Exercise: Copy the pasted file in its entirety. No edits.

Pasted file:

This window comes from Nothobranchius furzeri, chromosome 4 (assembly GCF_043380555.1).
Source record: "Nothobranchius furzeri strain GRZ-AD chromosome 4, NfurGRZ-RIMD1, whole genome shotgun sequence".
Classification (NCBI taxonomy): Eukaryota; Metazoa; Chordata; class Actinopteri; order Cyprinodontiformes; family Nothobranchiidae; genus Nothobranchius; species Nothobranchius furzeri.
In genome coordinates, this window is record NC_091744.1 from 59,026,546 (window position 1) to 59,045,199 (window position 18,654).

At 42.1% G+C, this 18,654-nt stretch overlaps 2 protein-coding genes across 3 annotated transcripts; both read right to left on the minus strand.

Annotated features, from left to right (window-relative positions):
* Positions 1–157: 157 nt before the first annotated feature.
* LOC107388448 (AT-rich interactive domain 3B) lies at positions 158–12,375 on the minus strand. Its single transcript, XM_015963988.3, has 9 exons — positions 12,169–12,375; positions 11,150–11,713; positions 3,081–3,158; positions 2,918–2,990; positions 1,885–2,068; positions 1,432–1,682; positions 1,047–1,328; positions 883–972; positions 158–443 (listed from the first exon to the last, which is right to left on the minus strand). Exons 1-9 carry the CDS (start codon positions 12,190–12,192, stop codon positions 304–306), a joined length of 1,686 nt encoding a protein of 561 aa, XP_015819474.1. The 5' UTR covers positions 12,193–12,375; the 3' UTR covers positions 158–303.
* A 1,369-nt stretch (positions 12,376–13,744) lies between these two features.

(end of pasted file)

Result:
This window comes from Nothobranchius furzeri, chromosome 4 (assembly GCF_043380555.1).
Source record: "Nothobranchius furzeri strain GRZ-AD chromosome 4, NfurGRZ-RIMD1, whole genome shotgun sequence".
Classification (NCBI taxonomy): Eukaryota; Metazoa; Chordata; class Actinopteri; order Cyprinodontiformes; family Nothobranchiidae; genus Nothobranchius; species Nothobranchius furzeri.
In genome coordinates, this window is record NC_091744.1 from 59,026,546 (window position 1) to 59,045,199 (window position 18,654).

At 42.1% G+C, this 18,654-nt stretch overlaps 2 protein-coding genes across 3 annotated transcripts; both read right to left on the minus strand.

Annotated features, from left to right (window-relative positions):
* Positions 1–157: 157 nt before the first annotated feature.
* LOC107388448 (AT-rich interactive domain 3B) lies at positions 158–12,375 on the minus strand. Its single transcript, XM_015963988.3, has 9 exons — positions 12,169–12,375; positions 11,150–11,713; positions 3,081–3,158; positions 2,918–2,990; positions 1,885–2,068; positions 1,432–1,682; positions 1,047–1,328; positions 883–972; positions 158–443 (listed from the first exon to the last, which is right to left on the minus strand). Exons 1-9 carry the CDS (start codon positions 12,190–12,192, stop codon positions 304–306), a joined length of 1,686 nt encoding a protein of 561 aa, XP_015819474.1. The 5' UTR covers positions 12,193–12,375; the 3' UTR covers positions 158–303.
* A 1,369-nt stretch (positions 12,376–13,744) lies between these two features.